The greater incidence of physical and mental health problems among gays and lesbians has serious consequences for length of life. While many are aware of the death toll from AIDS, there has been little public attention given to the magnitude of the lost years of life.
An epidemiological study from Vancouver, Canada of data tabulated between 1987 and 1992 for AIDS-related deaths reveals that male homosexual or bisexual practitioners lost up to 20 years of life expectancy. The study concluded that if 3 percent of the population studied were gay or bisexual, the probability of a 20-year-old gay or bisexual man living to 65 years was only 32 percent, compared to 78 percent for men in general.1 The damaging effects of cigarette smoking pale in comparison -cigarette smokers lose on average about 13.5 years of life expectancy.2
The impact on length of life may be even greater than reported in the Canadian study. First, HIV/AIDS is underreported by as much as 15-20 percent, so it is likely that not all AIDS-related deaths were accounted for in the study.3 Second, there are additional major causes of death related to gay sex. For example, suicide rates among a San Francisco cohort were 3.4 times higher than the general U.S. male population in 1987.4 Other potentially fatal ailments such as syphilis, anal cancer, and Hepatitis B and C also affect gay and bisexual men disproportionately.5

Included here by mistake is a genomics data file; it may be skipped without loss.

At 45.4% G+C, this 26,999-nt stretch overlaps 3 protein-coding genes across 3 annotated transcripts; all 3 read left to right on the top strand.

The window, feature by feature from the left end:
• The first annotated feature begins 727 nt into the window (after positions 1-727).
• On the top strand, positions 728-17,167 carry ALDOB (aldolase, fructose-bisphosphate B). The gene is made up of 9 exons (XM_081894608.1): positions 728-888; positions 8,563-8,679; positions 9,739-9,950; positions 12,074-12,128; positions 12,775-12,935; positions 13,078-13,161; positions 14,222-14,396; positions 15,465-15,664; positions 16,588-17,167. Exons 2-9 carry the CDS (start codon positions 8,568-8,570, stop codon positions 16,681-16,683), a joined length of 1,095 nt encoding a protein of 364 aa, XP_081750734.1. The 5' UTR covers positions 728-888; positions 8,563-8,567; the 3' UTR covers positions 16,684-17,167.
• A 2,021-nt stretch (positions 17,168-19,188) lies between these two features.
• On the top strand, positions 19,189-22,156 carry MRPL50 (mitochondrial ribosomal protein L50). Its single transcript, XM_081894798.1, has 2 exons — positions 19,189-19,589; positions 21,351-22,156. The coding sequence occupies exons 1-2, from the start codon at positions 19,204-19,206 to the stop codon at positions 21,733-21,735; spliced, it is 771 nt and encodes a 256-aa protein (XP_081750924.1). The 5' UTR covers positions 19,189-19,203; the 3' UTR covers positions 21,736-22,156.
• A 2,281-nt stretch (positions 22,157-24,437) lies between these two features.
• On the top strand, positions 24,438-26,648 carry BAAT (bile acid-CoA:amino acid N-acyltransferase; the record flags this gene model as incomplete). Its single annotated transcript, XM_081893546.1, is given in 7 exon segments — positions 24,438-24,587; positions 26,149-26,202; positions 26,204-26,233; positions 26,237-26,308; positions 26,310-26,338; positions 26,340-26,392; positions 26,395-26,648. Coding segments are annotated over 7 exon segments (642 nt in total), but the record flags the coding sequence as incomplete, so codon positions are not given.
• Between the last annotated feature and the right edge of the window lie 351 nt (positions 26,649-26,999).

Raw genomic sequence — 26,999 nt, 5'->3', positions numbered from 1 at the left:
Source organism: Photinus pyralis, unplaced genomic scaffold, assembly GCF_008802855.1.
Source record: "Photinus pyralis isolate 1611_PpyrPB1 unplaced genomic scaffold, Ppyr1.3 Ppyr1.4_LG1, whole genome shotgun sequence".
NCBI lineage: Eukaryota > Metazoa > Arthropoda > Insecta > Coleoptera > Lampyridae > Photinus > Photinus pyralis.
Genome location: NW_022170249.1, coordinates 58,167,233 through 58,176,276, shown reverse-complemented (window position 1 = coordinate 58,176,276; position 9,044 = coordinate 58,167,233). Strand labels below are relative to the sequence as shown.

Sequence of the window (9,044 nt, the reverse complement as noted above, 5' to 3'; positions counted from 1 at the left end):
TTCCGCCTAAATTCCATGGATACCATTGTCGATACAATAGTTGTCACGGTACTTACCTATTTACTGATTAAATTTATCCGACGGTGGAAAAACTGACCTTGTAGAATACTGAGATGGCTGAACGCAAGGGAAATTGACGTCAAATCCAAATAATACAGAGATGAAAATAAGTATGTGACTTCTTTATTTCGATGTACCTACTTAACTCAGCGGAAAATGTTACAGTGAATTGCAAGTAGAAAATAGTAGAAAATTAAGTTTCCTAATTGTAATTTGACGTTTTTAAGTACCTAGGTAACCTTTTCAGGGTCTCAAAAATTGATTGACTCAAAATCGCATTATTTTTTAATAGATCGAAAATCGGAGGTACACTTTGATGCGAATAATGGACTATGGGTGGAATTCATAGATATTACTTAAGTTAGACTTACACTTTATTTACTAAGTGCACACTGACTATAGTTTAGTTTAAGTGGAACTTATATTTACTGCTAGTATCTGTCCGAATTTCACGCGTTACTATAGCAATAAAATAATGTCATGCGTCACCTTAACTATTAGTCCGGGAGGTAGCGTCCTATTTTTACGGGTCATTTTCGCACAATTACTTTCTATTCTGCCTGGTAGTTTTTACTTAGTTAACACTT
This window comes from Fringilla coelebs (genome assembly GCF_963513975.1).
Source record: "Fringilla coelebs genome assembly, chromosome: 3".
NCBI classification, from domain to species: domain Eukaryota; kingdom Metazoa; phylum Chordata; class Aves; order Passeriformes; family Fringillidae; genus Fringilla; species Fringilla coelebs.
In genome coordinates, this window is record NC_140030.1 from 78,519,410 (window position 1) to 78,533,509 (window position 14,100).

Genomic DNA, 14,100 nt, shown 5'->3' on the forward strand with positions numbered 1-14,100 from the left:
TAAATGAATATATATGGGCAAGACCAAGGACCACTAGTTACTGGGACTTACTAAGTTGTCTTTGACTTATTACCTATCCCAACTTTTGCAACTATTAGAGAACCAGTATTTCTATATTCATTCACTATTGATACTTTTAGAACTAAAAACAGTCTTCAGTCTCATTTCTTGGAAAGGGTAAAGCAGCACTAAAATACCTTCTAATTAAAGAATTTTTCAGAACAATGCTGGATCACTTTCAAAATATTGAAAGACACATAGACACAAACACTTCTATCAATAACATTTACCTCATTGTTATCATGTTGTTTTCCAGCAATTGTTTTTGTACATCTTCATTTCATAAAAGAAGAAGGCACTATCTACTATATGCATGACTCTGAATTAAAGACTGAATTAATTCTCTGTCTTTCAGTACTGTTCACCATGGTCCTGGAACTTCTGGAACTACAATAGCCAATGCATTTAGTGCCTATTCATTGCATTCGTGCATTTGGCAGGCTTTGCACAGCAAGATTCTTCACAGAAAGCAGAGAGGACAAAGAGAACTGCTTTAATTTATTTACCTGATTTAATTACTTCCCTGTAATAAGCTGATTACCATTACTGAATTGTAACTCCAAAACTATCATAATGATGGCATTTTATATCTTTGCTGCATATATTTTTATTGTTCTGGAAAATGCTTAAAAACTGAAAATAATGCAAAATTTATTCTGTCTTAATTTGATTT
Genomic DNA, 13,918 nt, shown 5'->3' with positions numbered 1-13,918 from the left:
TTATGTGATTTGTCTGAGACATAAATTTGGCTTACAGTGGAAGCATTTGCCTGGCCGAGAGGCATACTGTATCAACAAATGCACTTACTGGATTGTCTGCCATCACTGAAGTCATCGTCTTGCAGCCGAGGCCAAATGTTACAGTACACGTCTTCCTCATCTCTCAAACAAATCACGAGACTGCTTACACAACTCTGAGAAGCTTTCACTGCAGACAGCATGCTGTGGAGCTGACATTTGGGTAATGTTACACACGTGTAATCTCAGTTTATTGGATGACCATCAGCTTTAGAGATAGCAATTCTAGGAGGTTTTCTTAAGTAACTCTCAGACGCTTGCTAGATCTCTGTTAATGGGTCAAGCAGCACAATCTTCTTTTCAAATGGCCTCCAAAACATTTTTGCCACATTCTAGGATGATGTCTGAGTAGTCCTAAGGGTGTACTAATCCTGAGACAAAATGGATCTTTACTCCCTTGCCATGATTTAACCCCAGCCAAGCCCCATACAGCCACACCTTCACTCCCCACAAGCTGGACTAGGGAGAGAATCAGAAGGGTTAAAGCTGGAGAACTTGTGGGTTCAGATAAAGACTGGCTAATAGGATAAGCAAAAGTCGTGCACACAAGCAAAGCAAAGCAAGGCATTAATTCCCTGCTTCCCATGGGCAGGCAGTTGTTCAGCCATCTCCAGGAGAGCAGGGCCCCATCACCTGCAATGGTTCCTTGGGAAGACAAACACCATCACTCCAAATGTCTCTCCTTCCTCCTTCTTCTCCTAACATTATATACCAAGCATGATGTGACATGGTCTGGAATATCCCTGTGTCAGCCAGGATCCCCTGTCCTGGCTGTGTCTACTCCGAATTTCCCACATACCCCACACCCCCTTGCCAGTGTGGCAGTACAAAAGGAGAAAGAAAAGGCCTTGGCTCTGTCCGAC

R. S. Hogg, S. A. Strathdee, et al., “Modeling the Impact of HIV Disease on Mortality in Gay and Bisexual Men,” International Journal of Epidemiology, 26(3): 657-661, p. 659 (1997). Death as the result of HIV infection has dropped significantly since 1996. “Life Expectancy Hits New High in 2000; Mortality Declines for Several Leading Causes of Death,” CDC News Release, October 10, 2001, www.cdc.gov/nchs/releases/01news/mort2k.htm. Nevertheless, it remains a significant factor in shortened life expectancy for homosexual practitioners.
Press Release, Smoking costs nation $150 billion each year in health costs, lost productivity, CDC, Office of Communication, April 12, 2002, www.cdc.gov/od/oc/media/ pressrel/r020412.htm.
Hogg, et al., p. 660.
“Hepatitis A vaccination of men who have sex with men — Atlanta, Georgia, 1996-1997,” Morbidity and Mortality Report, CDC, 47(34): 708-711 (September 4, 1998).